21 April 2011
The Beast in this case is Kyle Kingson, an infuriatingly obnoxious little scrote who's supposed to have gotten the position of Green Party President at high school by sheer attractiveness. This provokes the wrath of conveniently placed Goth-y witch-type Kendra, and she curses Kyle with a spell that uglies him up. If he can't break the spell in a year, he'll look that way forever, and his only hope is the love of troubled teen Lindy.
On balance, it's not quite as shallow as it sounds. Except for the character of Kyle, who is exactly as shallow as he sounds, making him very difficult to root for him. Don't forget that Alex Pettyfer, lately of sci-fi Twilight surrogate I Am Number Four, is not the best of actors. The idea he could get elected to any role through his charisma is laughable, cos there's really none of it to be had. Wisely, the film soon buries him under some ugly make-up, which almost serves as a prosthesis for him to act properly.
Pettyfer isn't the only one who struggles, mind. You see Neil Patrick Harris floundering here as the comic relief, despite the fact there's nothing wrong with his delivery- just the dialogue he's given. The script, written by director Daniel Barnz, is pretty puny. There's no new ground to be broken by another film in the Twilight mold, and despite how recently Stephanie Meyer's books came around, it feels like we've had hundreds of them already. The weird thing is how much the film has to stretch itself to update the fairytale to a modern high school setting. Even Red Riding Hood had similar problems in a period setting, and arguably, Beastly has more work to do.
This eventually works itself into a substantial plothole, but one that you're not supposed to look too deeply into because it's just a fluffy teen romance. I'm all for films that appeal to an under-served demographic, but this one still feels slack, and somehow rushed. That's especially weird because of how the film was pushed back from last summer to avoid clashing with Zac Efron's Charlie St. Cloud. You know what though, it was still more enjoyable than Twilight.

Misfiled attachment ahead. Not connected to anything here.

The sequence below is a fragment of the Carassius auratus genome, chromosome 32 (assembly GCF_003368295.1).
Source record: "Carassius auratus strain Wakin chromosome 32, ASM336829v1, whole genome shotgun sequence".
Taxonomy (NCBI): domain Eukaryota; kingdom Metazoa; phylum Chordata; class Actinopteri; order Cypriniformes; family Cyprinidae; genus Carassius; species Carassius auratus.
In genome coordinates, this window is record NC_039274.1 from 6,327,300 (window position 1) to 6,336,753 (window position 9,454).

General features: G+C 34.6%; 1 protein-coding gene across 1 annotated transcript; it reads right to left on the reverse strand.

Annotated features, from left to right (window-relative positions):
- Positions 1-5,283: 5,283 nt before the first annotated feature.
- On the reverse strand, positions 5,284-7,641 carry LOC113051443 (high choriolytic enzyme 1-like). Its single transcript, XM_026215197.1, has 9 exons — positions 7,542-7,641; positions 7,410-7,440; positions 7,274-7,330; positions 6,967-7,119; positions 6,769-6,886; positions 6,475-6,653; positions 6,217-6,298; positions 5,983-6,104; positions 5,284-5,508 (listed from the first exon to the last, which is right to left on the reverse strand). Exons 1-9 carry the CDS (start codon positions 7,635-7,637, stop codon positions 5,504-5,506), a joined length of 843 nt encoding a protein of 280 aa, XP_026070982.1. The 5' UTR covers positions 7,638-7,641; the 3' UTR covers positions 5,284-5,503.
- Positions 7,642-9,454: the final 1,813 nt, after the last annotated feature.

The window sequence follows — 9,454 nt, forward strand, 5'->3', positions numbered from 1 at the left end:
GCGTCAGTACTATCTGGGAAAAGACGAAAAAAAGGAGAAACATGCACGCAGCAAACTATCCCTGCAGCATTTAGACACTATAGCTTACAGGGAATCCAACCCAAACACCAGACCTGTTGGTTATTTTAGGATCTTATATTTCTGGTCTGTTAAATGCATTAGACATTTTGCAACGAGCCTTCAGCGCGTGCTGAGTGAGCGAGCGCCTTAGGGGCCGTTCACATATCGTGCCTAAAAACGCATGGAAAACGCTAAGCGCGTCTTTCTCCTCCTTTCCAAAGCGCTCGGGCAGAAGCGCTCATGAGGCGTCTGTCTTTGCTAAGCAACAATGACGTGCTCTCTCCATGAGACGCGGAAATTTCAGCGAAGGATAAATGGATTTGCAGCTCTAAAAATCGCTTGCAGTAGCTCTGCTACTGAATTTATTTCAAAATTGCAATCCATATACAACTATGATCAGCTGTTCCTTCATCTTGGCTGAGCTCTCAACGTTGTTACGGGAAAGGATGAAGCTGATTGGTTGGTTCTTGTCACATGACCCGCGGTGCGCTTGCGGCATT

Yeah, there are more unintentional laughs in Twilight, but there are also a metric fuckton of things that are wrong with the story and characters, particularly the character of baked potato-brained reader surrogate Bella Swan. Aside from a general sense of moneyed superficiality about Kyle that lasts all the way through his learning curve, there's little in this film that could either piss me off or send a bad message to the target audience. And it didn't leave me totally indifferent either- I doubt I'll remember it come the end of the year, but it's pretty harmless and pacifying. It could have gone darker and been a better film, but then it would cease to serve its purpose.
Beastly is released in cinemas nationwide tomorrow.
If you've seen Beastly, why not share your comments below?
I'm Mark the mad prophet, and until next time, don't watch anything I wouldn't watch.